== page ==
Antonio Brown- Fake Covid-19 Vaccination Card Allegations and Possible Consequences

Brown Accused of Submitting Fake Vaccination Card

On November 18th, The Tampa Bay Times published a report that Antonio Brown had allegedly submitted a fake Covid-19 vaccination card to the Tampa Bay Buccaneers. Brown’s accuser is his former chef and personal assistant, Steven Ruiz.

The accusations came to light after Ruiz released text messages between himself and Brown’s girlfriend, Cydney Moreau, in which Moreau explicitly asks Ruiz if he can obtain a fake Johnson and Johnson vaccination card for Brown in exchange for $500.  The text messages were released because Ruiz claims that Brown owes him approximately $10,000 which Brown has refused to pay.

Texts between Ruiz and Moreau

Ruiz claims that he did not procure a fake vaccination card for Brown, however, Brown was able to obtain one from a current Buccaneers teammate.  Ruiz has refused to name the teammate that allegedly supplied Brown with the card, however, he claims to have seen the teammate in question come to Brown’s home multiple times in connection with supplying Brown and his girlfriend with fake vaccination cards.

Both the NFL and the Buccaneers have acknowledged the accusations.  The NFL is reportedly investigating the matter, while Buccaneers Head Coach, Bruce Arians,claims this is a non-issue as the team did their due diligence in vetting Brown’s, and all of the Bucs’ players, vaccine cards when they were submitted.

If the NFL investigation reveals that Brown did in fact submit a fake vaccine card in order to skirt NFL Covid policies, he will not be the first high profile athlete to have been caught doing so.  Earlier this month, I published an article covering the NHL’s investigation and eventual 21-game suspension of Evander Kane for submitting a fake vaccination card to his team.

The NHL suspended Kane under its authority set forth in the Covid-19 protocols.  According to reports on Brown, if the investigation reveals that he did submit a fake vaccination card, he could be suspended under the League’s Personal Conduct Policy.  Interestingly, however, reports on Brown have referenced that this incident could also lead to a federal criminal charge as well.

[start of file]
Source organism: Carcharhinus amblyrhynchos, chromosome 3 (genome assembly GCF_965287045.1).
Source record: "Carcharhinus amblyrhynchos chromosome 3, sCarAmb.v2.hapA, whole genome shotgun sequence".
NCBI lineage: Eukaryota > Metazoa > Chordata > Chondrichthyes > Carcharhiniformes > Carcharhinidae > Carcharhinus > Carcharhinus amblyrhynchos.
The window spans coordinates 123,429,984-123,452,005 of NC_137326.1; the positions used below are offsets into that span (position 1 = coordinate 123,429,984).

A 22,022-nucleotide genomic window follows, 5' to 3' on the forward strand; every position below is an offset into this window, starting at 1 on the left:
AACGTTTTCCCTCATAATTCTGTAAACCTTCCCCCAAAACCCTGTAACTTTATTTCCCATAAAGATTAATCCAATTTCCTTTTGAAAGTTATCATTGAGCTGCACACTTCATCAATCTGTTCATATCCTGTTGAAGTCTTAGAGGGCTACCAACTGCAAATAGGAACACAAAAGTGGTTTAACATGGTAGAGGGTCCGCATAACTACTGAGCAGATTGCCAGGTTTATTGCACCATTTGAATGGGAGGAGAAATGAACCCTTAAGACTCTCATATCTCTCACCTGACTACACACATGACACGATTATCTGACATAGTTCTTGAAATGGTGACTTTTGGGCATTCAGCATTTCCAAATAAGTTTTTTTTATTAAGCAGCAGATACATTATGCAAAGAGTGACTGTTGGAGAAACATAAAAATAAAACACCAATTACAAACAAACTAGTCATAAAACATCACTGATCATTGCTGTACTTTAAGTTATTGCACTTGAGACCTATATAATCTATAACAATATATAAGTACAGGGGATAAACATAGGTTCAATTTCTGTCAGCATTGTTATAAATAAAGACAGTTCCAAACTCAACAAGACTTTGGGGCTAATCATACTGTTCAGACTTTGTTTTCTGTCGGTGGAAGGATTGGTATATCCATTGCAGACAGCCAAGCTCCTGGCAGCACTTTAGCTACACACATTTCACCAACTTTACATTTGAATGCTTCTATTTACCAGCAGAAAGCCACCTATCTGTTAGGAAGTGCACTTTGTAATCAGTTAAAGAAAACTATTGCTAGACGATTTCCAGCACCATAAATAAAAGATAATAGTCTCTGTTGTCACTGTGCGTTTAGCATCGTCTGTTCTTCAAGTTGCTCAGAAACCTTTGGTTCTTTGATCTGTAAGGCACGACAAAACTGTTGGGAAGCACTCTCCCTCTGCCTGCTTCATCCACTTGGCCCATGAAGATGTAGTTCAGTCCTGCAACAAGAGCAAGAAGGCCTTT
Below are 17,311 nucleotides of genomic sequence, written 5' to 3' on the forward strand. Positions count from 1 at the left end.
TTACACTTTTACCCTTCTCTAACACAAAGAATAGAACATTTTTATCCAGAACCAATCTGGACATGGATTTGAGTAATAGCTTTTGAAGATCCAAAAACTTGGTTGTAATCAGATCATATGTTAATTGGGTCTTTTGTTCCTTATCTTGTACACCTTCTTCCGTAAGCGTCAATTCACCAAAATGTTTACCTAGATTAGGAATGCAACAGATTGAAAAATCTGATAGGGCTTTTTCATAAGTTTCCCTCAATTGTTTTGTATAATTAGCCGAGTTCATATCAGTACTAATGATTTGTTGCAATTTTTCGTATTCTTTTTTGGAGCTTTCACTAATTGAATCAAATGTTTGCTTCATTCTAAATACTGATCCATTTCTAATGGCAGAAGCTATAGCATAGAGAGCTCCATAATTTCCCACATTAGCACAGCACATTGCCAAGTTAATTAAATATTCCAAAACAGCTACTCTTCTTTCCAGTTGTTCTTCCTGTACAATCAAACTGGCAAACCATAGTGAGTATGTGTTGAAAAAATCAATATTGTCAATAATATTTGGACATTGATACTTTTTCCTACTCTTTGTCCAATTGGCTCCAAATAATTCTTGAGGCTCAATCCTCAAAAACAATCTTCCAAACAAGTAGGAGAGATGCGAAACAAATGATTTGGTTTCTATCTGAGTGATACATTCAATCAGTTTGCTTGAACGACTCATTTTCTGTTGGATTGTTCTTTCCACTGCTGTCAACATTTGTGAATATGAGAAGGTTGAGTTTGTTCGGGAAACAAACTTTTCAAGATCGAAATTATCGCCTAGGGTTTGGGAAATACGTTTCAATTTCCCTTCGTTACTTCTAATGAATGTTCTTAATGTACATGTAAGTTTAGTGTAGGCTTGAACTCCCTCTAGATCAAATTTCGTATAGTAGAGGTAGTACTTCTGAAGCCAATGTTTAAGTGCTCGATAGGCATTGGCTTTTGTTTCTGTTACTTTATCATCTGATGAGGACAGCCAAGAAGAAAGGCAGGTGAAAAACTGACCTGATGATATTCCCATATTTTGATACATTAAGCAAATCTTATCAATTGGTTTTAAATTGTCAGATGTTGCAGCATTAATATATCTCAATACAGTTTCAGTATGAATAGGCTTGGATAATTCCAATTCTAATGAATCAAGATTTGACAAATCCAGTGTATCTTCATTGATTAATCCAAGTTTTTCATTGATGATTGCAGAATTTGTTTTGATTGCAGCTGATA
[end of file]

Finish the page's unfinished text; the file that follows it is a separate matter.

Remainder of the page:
Below I will explore the potential legal and NFL-specific consequences Brown could face if these allegations prove to be true.

A Federal Criminal Offense

According to the FBI’s website, procuring a fake Covid-19 vaccination card amounts to an unauthorized use of a government agency’s seal and is a violation of federal law. The agency seals referred to include the seals for the Department of Health and Human Services (HHS) and the Centers for Disease Control and Prevention (CDC). Further, the FBI has stated that using a government agency seal without permission could result in a fine and or up to five years in prison.

There is precedent for felony charges related to the distribution and use of fake Covid vaccination cards.  A recent case in New York led to a 24-year-old man being arrested and facing felony charges for submitting a fake vaccine card to his employer.  Further, the Department of Justice charged, via criminal complaint, two individuals in Michigan for distributing fake vaccination cards.  The two individuals were marketing the fake vaccination cards via their social media accounts and selling them for around $200 each.

What is most interesting, however, is that throughout the Evander Kane investigation and subsequent suspension, there was never any mention of Kane facing these same criminal charges. As the NHL suspended him after determining that Kane did in fact submit a fake vaccination card to his employer, it begs the question of why he hasn’t faced criminal charges (or if he will in the future).

Given the fact that precedent exists for federal criminal complaints being levied against users and distributors of fake vaccine cards, it will be interesting to see how this NFL investigation plays out.  It will be intriguing to see if Brown would face criminal charges for his involvement, and further, if any charges would be brought against the teammate that allegedly supplied Brown with the card.

NFL’s Process for Submitting Proof of Vaccination

As part of the NFL Covid policy, players are required to submit vaccination documentation to their respective team.  From there, the team is responsible for vetting and documenting a player’s vaccination status.

According to Ruiz, Alex Guerrero (co-founder of TB12 with Tom Brady) visited Brown at his home and took a photo of Brown’s allegedly fake vaccination card.  He then sent it to the team’s head athletic trainer which eventually made its way to the team’s infection control officer.  This process was in-line with NFL and team Covid policies.  It is important to note that Ruiz did not claim that Guerrero or any other team official believed the card was fake.